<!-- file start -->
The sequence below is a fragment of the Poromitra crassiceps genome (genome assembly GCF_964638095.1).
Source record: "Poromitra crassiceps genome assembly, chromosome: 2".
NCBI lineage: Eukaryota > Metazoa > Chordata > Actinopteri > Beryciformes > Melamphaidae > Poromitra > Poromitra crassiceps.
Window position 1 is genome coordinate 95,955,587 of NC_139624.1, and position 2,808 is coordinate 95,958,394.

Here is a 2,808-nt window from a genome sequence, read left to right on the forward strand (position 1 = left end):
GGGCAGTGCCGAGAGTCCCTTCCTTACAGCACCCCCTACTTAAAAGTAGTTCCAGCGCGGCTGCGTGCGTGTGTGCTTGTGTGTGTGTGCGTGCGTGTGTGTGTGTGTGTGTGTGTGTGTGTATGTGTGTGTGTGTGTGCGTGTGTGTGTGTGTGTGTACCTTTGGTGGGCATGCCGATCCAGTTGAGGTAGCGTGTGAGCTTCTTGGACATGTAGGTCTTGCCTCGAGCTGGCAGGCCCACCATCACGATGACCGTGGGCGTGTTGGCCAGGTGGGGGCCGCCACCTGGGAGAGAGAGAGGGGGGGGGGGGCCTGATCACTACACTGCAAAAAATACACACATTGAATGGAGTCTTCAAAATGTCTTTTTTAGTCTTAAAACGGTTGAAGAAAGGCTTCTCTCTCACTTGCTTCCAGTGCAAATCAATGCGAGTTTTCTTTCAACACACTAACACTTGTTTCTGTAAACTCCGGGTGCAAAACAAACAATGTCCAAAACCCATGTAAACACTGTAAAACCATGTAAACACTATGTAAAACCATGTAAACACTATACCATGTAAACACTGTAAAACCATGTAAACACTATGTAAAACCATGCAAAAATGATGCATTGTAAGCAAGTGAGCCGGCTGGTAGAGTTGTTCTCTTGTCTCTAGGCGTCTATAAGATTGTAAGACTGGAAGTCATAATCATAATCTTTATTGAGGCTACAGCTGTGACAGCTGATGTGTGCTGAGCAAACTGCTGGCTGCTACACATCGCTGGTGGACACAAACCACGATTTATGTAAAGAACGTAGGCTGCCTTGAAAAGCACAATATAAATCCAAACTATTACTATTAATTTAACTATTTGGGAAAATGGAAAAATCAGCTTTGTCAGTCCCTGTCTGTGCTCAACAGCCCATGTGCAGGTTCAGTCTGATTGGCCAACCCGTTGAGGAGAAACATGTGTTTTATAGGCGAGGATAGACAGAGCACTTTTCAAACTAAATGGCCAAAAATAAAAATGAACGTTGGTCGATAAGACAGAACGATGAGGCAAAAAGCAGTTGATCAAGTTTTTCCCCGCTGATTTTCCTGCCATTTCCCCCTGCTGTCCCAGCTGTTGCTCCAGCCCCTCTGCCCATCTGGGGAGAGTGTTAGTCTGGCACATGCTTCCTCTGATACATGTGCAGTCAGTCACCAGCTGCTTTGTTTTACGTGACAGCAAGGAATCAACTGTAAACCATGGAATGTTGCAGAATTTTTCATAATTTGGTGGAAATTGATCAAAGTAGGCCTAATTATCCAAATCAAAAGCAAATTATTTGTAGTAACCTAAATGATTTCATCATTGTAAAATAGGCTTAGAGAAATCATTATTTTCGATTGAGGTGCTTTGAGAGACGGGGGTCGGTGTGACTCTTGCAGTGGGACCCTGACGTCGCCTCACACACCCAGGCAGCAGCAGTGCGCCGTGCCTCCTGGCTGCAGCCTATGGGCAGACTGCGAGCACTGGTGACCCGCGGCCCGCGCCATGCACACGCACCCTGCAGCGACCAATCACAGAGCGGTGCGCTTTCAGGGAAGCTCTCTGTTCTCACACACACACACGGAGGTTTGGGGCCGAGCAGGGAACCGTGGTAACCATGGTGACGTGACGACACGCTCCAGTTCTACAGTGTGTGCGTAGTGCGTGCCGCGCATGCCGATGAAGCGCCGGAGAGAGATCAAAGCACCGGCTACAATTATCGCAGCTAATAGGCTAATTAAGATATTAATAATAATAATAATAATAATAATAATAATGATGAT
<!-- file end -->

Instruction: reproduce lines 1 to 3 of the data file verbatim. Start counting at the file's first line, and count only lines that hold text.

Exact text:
The sequence below is a fragment of the Poromitra crassiceps genome (genome assembly GCF_964638095.1).
Source record: "Poromitra crassiceps genome assembly, chromosome: 2".
NCBI lineage: Eukaryota > Metazoa > Chordata > Actinopteri > Beryciformes > Melamphaidae > Poromitra > Poromitra crassiceps.